Responding to a series of wrongful convictions in Massachusetts, Norfolk District Attorney William Keating wants the 27 police departments in his county to abandon the traditional way of conducting lineups and the photograph displays that crime witnesses are shown to identify suspects, reports the Boston Globe. Keating wants police officers conducting lineups not to know which person is the actual suspect, so that the witness is not influenced, deliberately or accidentally, by the officer’s reaction. Witnesses would be shown photographs of suspects one at a time, instead of in groups, a method approved by the U.S. Justice Department in 1999 that has been shown to produce more accurate identifications.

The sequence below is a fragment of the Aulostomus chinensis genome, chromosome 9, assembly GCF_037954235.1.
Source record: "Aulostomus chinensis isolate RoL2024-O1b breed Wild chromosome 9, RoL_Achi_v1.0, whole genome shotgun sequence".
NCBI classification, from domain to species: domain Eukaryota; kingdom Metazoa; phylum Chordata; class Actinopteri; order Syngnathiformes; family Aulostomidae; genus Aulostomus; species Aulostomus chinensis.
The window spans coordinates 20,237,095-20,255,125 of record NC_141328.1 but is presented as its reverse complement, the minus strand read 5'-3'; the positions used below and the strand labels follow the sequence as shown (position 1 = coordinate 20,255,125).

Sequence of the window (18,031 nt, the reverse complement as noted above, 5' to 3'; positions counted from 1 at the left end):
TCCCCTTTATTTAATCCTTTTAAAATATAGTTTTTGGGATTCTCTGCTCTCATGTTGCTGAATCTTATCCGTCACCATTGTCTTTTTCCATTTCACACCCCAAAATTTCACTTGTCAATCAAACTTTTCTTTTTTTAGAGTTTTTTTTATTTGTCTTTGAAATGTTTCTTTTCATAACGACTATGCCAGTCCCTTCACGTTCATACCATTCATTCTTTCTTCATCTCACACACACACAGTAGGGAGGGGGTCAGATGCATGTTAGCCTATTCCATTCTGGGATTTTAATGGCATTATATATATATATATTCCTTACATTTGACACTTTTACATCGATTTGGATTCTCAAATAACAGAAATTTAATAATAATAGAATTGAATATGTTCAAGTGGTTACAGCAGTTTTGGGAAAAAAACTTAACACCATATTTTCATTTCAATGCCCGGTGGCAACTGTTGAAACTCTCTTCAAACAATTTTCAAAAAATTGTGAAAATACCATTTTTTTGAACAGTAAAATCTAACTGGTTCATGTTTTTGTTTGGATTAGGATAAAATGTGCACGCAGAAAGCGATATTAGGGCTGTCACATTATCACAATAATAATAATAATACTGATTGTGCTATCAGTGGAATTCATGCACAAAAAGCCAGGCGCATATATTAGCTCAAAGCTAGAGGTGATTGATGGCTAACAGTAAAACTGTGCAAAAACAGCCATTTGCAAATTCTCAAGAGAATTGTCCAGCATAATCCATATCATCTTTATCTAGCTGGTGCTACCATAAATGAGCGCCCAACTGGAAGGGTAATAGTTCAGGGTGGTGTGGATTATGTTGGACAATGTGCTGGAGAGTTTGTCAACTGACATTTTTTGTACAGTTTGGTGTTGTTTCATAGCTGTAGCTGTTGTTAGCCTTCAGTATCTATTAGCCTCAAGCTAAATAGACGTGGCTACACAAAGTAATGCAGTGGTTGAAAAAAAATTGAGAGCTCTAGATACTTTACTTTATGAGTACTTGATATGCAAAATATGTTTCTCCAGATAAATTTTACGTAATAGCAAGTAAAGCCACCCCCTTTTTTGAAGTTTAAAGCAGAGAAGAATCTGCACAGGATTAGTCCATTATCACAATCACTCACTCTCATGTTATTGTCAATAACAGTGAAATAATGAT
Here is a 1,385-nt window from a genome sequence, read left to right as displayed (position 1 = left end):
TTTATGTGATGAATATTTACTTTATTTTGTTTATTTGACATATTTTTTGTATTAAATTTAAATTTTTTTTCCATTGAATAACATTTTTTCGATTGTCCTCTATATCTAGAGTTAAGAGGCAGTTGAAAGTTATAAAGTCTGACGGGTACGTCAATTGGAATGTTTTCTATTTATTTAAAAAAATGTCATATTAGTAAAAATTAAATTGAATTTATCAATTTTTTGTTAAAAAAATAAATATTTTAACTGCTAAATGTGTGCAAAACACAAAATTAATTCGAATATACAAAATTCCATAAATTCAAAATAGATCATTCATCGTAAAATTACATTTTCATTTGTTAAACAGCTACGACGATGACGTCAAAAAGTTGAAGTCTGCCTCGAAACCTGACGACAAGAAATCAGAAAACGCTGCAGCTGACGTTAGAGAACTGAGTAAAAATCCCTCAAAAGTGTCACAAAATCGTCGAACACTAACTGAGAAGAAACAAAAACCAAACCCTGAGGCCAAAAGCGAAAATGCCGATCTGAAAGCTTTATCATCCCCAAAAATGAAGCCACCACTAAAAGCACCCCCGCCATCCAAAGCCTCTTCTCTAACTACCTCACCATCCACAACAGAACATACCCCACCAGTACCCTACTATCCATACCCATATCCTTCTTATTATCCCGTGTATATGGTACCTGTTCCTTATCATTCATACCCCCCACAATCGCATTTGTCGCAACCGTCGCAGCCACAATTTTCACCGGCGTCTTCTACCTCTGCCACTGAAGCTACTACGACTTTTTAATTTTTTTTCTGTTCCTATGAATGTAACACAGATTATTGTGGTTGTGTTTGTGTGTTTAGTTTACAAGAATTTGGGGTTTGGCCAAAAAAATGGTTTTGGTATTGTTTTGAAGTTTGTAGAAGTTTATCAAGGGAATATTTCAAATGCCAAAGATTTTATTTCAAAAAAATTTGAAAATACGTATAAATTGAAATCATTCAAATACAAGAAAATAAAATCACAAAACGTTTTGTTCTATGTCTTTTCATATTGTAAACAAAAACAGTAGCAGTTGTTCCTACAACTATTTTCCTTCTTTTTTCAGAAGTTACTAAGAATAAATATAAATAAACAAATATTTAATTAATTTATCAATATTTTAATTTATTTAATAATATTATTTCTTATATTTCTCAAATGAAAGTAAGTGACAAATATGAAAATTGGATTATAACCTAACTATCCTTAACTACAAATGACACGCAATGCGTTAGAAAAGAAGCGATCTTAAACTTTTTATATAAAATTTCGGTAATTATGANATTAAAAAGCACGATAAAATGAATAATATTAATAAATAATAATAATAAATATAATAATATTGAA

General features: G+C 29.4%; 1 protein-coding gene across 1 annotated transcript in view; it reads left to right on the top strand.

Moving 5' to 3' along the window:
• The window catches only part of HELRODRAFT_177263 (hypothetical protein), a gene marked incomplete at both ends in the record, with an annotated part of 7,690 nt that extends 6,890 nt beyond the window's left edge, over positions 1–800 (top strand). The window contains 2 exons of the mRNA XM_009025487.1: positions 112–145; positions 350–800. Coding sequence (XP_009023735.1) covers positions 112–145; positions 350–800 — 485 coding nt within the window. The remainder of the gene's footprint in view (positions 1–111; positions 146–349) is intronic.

Keating emphasized that there might be circumstances when police cannot comply. In general, however, he contended that the methods will result in better police work and predicted that the state’s 10 other district attorneys will follow suit. “This is a good thing for law enforcement,” said Keating, the district attorney for 5 years. “It’s a two-fold benefit. You’re potentially screening people out who are not involved in criminal activity, earlier, and we’re building stronger cases.” In 2001, New Jersey became the first state to require police to use the newer methods, after the state attorney general issued a directive. Other communities across the country have smaller pilot programs.